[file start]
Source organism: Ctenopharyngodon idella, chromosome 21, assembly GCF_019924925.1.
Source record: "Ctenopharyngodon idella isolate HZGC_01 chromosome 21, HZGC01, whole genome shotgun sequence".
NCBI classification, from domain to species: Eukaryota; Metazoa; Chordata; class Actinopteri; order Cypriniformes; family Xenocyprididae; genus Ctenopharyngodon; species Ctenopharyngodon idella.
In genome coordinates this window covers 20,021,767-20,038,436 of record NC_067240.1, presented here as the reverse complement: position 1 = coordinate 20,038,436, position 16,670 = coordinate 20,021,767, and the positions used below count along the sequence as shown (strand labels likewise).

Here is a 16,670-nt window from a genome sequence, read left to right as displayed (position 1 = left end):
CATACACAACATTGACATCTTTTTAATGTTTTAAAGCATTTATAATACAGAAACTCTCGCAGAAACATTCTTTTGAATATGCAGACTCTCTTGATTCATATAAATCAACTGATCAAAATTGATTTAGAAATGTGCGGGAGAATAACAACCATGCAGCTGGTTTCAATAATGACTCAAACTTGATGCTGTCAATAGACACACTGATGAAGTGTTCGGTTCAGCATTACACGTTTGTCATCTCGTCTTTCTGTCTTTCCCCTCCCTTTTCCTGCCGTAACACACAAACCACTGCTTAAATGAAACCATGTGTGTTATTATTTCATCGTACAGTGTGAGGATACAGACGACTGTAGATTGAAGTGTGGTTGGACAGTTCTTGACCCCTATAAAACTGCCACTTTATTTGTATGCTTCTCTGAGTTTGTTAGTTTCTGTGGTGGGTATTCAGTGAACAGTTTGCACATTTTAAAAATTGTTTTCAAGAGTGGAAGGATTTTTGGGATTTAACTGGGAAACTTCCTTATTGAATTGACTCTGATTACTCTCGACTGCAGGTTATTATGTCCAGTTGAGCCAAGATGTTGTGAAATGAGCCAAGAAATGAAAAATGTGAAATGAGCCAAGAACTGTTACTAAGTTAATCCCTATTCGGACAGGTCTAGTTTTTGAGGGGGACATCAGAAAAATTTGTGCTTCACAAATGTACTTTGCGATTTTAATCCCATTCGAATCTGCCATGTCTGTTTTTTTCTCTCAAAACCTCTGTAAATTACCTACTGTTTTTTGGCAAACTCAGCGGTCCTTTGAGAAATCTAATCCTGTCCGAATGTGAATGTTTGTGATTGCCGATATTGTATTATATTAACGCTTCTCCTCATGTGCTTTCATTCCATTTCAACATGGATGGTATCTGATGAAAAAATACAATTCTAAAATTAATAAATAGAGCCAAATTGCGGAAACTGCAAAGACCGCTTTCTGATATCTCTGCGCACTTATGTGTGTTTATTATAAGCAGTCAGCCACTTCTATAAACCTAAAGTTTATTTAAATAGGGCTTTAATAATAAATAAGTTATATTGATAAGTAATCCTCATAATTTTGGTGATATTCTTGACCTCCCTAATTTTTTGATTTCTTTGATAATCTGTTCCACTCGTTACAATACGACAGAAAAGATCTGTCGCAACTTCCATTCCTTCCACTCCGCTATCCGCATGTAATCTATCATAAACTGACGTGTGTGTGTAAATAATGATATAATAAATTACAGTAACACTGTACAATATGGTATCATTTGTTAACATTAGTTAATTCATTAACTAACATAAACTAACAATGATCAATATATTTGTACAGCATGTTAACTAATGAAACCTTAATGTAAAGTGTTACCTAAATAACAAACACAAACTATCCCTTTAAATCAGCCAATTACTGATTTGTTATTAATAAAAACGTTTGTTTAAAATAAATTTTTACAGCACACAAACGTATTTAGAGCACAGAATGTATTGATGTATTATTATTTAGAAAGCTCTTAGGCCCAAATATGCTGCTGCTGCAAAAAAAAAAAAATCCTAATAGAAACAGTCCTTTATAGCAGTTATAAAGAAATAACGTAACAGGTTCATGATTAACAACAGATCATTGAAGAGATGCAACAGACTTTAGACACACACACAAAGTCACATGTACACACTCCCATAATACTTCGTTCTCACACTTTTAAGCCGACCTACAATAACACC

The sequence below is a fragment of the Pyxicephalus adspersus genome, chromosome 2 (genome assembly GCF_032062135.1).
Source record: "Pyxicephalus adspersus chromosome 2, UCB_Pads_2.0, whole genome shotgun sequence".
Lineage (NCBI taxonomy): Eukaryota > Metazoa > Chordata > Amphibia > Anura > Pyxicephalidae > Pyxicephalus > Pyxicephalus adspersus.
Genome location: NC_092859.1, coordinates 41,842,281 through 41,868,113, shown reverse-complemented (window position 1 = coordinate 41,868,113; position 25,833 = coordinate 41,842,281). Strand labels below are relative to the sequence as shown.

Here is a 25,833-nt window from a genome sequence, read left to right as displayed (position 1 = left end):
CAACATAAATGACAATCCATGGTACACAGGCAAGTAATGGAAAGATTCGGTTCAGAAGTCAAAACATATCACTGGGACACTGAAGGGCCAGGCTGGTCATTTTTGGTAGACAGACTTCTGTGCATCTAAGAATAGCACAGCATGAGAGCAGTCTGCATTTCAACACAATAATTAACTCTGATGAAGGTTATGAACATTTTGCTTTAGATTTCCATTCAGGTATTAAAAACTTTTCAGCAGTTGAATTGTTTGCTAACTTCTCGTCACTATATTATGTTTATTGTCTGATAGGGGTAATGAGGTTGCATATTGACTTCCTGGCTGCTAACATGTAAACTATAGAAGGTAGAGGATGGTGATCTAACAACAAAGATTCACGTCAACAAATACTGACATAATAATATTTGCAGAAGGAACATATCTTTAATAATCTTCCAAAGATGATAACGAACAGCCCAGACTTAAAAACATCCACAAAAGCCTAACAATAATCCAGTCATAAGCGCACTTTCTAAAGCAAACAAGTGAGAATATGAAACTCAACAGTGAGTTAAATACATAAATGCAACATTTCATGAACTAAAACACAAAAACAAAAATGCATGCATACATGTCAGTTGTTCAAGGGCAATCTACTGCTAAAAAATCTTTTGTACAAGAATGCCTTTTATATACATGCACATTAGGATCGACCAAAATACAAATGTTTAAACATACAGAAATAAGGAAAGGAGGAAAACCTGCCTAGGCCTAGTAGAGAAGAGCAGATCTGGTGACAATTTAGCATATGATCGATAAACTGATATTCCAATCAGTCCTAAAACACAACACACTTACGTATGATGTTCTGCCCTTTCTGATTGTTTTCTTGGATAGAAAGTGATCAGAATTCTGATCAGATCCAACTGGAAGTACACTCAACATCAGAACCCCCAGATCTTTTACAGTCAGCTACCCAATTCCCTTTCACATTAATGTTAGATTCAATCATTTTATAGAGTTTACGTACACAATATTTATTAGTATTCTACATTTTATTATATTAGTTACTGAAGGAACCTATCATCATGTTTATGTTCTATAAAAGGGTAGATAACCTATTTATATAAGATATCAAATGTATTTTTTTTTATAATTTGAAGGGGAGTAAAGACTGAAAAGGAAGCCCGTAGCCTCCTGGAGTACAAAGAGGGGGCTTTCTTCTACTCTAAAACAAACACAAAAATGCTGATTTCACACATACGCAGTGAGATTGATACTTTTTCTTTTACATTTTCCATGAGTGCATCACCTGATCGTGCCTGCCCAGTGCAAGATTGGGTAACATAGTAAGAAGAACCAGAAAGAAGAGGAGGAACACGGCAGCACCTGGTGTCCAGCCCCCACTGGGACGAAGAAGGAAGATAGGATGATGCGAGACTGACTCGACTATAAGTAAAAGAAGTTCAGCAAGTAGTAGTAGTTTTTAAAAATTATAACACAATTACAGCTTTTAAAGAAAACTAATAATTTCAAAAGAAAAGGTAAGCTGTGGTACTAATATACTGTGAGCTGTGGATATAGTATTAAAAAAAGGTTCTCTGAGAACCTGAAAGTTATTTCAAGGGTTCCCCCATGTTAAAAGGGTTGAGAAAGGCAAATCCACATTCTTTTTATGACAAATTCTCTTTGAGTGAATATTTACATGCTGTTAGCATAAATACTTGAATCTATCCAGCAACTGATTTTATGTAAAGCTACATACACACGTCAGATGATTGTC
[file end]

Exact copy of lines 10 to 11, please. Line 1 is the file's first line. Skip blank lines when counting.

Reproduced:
Genome location: NC_092859.1, coordinates 41,842,281 through 41,868,113, shown reverse-complemented (window position 1 = coordinate 41,868,113; position 25,833 = coordinate 41,842,281). Strand labels below are relative to the sequence as shown.

Here is a 25,833-nt window from a genome sequence, read left to right as displayed (position 1 = left end):